‘Democratically oriented’ Russians had basically three strategies left to them in these elections. To vote for one of the two liberal candidates: Ksenya Sobchak or Grigori Yavlinsky. To boycott the elections. To rally around the main opposition candidate, the communist Pavel Grudinin. The results are in and Max Katz, a political organizer and consultant — known in Russia as a ‘politechnologist’ — has nailed it: ‘Nothing has worked’:
The opponents of Putin have put forward many strategies. And none of them has worked. The boycott hasn’t worked: the turnout is very high and — it seems — will not be artificially propped. The calls to spoil bulletins haven’t worked — there is few of them. Voting for Sobchak hasn’t worked: her score is very low. Voting for Grudinin hasn’t worked . . . his score is lower than Zyuganov’s [the leader of the Communist party] in the last presidential elections. And our calls to vote for Yavlinsky haven’t worked either.
Max Katz was supporting — and working for — Grigori Yavlinsky, from the ‘Yabloko’ party. Twice a presidential candidate — in 1996 and 2000 — the leader of Yabloko, Grigori Iavlinski, is a well-known figure in Russian politics — perhaps even too well known. With more than 99% votes counted, his result is disastrous:
For the record, he received 7.34% of the vote in 1996 — that’s more than 7 times more votes — and 5.8% in 2000 — more than 5 times more votes. In 2004 he called all Russian democrats to boycott the presidential elections, а ‘farce’, an ‘imitation of democratic procedures’ — something many Russian liberals were keen to remind him this time.
His main competitor for the ‘liberal electorate’, Ksenya Sobchak, fared only slightly ‘better’ — for lack of a more adequate word:
Ksenia Sobchak is the daughter of Vladimir Putin’s mentor — the late mayor of St. Petersburg Anatoli Sobchak — who started her career as a socialite and TV star before turning to opposition politics and journalism.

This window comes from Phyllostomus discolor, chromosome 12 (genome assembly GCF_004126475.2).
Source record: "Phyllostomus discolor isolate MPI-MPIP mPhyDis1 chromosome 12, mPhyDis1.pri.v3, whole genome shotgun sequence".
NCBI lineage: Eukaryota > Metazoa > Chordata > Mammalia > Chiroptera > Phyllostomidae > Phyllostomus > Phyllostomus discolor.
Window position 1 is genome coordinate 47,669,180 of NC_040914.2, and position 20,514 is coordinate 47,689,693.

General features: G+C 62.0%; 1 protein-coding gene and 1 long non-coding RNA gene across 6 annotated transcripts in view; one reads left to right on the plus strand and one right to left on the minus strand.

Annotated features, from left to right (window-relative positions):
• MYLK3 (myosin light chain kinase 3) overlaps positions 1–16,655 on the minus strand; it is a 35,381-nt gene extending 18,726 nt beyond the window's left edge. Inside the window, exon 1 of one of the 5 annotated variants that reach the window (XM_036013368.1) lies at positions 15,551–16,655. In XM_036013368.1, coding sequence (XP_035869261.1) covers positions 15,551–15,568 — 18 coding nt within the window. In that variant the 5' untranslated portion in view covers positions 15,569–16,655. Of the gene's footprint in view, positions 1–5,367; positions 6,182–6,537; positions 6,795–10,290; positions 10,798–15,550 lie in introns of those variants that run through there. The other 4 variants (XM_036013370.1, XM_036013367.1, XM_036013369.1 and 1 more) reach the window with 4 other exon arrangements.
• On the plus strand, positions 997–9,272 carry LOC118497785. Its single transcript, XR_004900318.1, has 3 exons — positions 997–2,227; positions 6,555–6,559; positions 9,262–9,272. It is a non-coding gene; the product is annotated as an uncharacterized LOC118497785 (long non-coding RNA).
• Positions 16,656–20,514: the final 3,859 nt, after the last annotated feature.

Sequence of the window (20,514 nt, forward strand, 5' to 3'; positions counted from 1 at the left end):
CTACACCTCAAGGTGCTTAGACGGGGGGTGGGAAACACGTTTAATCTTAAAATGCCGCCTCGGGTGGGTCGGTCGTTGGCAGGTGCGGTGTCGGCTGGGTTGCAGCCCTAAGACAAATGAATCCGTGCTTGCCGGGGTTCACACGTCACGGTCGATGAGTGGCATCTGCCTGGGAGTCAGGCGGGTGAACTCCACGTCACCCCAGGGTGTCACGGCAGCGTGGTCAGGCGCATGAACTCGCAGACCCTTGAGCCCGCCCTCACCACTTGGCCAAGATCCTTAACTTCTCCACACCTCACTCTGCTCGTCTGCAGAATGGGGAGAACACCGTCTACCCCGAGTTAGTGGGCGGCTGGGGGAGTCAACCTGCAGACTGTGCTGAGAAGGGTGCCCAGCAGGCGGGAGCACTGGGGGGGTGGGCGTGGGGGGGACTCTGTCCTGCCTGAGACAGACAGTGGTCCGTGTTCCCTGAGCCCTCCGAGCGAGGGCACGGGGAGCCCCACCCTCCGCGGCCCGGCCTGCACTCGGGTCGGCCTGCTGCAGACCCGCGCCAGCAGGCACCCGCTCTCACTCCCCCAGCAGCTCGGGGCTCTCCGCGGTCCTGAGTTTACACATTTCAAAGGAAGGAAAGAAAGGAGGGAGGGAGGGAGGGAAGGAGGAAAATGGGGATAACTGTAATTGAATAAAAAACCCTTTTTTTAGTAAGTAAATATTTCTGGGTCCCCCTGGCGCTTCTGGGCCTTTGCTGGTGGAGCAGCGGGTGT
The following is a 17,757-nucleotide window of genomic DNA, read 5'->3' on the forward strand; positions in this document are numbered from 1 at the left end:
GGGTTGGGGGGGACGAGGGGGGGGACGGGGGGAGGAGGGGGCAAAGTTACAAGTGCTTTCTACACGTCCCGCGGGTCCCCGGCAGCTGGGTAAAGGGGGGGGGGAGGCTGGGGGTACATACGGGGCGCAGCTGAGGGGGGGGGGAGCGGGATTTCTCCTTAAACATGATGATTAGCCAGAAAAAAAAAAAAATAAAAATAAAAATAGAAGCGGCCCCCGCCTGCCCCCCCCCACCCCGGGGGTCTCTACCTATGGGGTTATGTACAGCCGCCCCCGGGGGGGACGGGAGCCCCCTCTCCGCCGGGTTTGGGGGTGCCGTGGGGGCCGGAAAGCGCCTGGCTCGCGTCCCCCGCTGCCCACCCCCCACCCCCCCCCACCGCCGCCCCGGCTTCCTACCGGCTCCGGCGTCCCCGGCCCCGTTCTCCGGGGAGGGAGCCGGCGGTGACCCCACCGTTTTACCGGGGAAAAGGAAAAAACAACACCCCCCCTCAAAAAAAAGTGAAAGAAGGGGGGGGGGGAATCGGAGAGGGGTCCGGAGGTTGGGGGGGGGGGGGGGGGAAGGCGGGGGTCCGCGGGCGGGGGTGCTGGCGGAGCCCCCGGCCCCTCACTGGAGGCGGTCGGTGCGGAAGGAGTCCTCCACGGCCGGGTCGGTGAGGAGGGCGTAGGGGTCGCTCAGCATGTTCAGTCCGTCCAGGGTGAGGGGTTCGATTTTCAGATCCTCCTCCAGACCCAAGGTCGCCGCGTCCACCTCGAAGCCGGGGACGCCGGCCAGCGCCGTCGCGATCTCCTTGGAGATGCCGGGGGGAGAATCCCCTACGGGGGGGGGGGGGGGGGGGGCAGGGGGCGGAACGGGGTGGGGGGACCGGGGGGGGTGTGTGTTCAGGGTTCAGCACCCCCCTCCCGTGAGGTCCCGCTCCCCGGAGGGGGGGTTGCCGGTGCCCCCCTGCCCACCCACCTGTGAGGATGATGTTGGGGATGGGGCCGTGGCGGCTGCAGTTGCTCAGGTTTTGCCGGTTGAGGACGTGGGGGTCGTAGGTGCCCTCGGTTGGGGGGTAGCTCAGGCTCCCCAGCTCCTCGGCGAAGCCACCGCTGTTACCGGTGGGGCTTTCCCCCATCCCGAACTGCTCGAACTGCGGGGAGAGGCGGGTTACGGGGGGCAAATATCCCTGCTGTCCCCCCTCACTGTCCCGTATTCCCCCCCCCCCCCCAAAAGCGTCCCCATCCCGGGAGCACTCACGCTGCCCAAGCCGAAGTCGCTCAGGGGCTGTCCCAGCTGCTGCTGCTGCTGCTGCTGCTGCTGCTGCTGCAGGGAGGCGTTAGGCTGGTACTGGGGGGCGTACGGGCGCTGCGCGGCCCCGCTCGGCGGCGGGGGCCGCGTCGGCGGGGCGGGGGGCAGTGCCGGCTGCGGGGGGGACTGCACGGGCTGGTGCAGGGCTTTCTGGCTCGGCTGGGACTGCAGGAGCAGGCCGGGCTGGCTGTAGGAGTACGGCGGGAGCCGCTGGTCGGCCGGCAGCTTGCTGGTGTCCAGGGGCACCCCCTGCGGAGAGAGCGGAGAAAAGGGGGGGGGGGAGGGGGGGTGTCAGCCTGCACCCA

Aleksey Navalny was denied participation in the elections and decided to call for a boycott — or ‘Voters’ strike’. The result is equally disappointing. Participation is at quite high levels, even surpassing participation at the 2012 presidential elections (65%). As could be expected, there was many rows over the amount of ‘falsifications’. Graphs of elections results show the traditional ‘spikes’ indicating that the Putin vote and the turn-out were propped:
However, as the author of these graphs pointed:
These graphs should *NOT* be used to determine ‘non-falsificated results’. Such a precise determination can only be made through the accurate measurement region by region. As an approximation, we can say that the ‘real’ turnout and Putin vote is to be found around the mode [the value that appears most often] of this histogram, that is somewhere around 61–62% for the turnout, and 74–75% for the Putin vote. The official figures are: 68% for the turnout, and 77% for the Putin vote. Navalny’s team has estimated the ‘real’ turnout to be 55%, and this figure seems strongly underestimated to me.
Whatever the ‘real’ turnout and Putin vote will be, we should not lose sight of the big picture: the ‘integrity’ of the electoral process in Russia goes well beyond ‘electoral engineering’, and ‘falsifications’ in a narrow sense. All the system of political domination in Russia is in question.
It is unlikely that fraud worked to lower much the results of the ‘opposition candidates’. Navalny congratulated his ‘sociological office’ for somewhat accurately predicting the landslide:
Blue is for a poll conducted on 16–22 February, red for one conducted on 5–7 March, and 12–14 March. ‘1000 thousands Russian citizens over 18 were asked by telephone’. 80% of them indicated they would ‘possibly’ participate in the elections. Top-Below are: Putin, Grudinin, Jirinovsky, Sobchak, Yavlinsky, Titov, other. Again, the dismal results of the ‘opposition candidates’ must be explained by other factors than ‘electoral falsification’ in a narrow sense.